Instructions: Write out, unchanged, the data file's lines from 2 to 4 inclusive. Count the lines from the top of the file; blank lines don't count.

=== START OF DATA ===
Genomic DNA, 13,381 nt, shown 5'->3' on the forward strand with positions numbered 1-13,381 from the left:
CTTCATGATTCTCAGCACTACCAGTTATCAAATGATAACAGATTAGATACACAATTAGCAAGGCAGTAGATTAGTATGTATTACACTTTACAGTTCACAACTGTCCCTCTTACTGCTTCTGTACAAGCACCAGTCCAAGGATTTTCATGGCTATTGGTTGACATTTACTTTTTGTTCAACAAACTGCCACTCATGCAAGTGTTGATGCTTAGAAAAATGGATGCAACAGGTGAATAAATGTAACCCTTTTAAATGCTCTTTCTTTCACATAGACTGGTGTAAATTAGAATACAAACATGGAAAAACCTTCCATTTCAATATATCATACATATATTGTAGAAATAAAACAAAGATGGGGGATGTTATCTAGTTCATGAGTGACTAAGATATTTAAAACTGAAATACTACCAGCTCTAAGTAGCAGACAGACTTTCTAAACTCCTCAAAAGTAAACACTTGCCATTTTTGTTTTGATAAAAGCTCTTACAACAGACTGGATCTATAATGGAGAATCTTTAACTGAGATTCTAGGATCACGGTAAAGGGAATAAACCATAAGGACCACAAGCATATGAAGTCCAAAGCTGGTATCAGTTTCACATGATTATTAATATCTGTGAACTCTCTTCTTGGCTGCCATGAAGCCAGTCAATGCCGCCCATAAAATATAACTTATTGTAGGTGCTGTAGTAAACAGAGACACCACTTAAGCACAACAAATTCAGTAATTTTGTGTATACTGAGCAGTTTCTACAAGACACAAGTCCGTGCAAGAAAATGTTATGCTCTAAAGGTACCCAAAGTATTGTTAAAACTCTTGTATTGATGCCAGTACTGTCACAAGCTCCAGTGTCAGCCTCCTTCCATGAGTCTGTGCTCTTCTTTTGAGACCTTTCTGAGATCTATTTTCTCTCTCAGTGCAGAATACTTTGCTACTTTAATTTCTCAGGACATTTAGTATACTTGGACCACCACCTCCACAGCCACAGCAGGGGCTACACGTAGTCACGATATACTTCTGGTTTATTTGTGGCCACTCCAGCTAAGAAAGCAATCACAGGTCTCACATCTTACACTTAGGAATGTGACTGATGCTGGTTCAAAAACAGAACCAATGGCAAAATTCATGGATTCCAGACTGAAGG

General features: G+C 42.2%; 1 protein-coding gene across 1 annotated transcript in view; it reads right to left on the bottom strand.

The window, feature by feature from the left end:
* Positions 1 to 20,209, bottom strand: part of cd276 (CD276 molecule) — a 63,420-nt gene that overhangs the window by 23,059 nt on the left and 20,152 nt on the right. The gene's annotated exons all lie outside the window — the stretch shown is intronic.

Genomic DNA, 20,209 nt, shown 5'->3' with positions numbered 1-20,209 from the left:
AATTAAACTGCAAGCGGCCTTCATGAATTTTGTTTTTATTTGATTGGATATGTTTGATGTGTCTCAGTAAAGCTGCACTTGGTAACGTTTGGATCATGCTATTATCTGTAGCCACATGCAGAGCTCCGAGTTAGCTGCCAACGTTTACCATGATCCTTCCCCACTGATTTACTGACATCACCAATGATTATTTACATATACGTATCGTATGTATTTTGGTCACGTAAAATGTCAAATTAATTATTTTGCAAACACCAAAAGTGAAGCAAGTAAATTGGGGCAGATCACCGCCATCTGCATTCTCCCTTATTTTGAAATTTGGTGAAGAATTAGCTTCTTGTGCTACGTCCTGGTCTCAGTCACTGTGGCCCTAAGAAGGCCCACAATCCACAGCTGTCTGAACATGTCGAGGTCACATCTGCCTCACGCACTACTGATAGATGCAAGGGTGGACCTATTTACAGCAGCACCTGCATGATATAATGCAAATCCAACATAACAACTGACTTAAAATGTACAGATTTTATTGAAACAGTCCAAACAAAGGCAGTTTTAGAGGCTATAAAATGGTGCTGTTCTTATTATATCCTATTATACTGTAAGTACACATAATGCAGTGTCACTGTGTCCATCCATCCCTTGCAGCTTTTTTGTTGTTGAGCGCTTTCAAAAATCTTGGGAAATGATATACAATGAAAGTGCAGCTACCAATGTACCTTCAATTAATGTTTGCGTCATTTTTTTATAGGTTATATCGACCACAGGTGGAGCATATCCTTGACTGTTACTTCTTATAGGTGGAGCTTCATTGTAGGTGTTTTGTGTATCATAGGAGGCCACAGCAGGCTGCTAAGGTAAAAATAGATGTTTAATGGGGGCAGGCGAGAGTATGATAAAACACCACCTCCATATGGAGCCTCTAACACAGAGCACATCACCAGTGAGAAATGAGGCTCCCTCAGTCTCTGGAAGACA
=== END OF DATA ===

CTTCATGATTCTCAGCACTACCAGTTATCAAATGATAACAGATTAGATACACAATTAGCAAGGCAGTAGATTAGTATGTATTACACTTTACAGTTCACAACTGTCCCTCTTACTGCTTCTGTACAAGCACCAGTCCAAGGATTTTCATGGCTATTGGTTGACATTTACTTTTTGTTCAACAAACTGCCACTCATGCAAGTGTTGATGCTTAGAAAAATGGATGCAACAGGTGAATAAATGTAACCCTTTTAAATGCTCTTTCTTTCACATAGACTGGTGTAAATTAGAATACAAACATGGAAAAACCTTCCATTTCAATATATCATACATATATTGTAGAAATAAAACAAAGATGGGGGATGTTATCTAGTTCATGAGTGACTAAGATATTTAAAACTGAAATACTACCAGCTCTAAGTAGCAGACAGACTTTCTAAACTCCTCAAAAGTAAACACTTGCCATTTTTGTTTTGATAAAAGCTCTTACAACAGACTGGATCTATAATGGAGAATCTTTAACTGAGATTCTAGGATCACGGTAAAGGGAATAAACCATAAGGACCACAAGCATATGAAGTCCAAAGCTGGTATCAGTTTCACATGATTATTAATATCTGTGAACTCTCTTCTTGGCTGCCATGAAGCCAGTCAATGCCGCCCATAAAATATAACTTATTGTAGGTGCTGTAGTAAACAGAGACACCACTTAAGCACAACAAATTCAGTAATTTTGTGTATACTGAGCAGTTTCTACAAGACACAAGTCCGTGCAAGAAAATGTTATGCTCTAAAGGTACCCAAAGTATTGTTAAAACTCTTGTATTGATGCCAGTACTGTCACAAGCTCCAGTGTCAGCCTCCTTCCATGAGTCTGTGCTCTTCTTTTGAGACCTTTCTGAGATCTATTTTCTCTCTCAGTGCAGAATACTTTGCTACTTTAATTTCTCAGGACATTTAGTATACTTGGACCACCACCTCCACAGCCACAGCAGGGGCTACACGTAGTCACGATATACTTCTGGTTTATTTGTGGCCACTCCAGCTAAGAAAGCAATCACAGGTCTCACATCTTACACTTAGGAATGTGACTGATGCTGGTTCAAAAACAGAACCAATGGCAAAATTCATGGATTCCAGACTGAAGG

General features: G+C 42.2%; 1 protein-coding gene across 1 annotated transcript in view; it reads right to left on the bottom strand.

The window, feature by feature from the left end: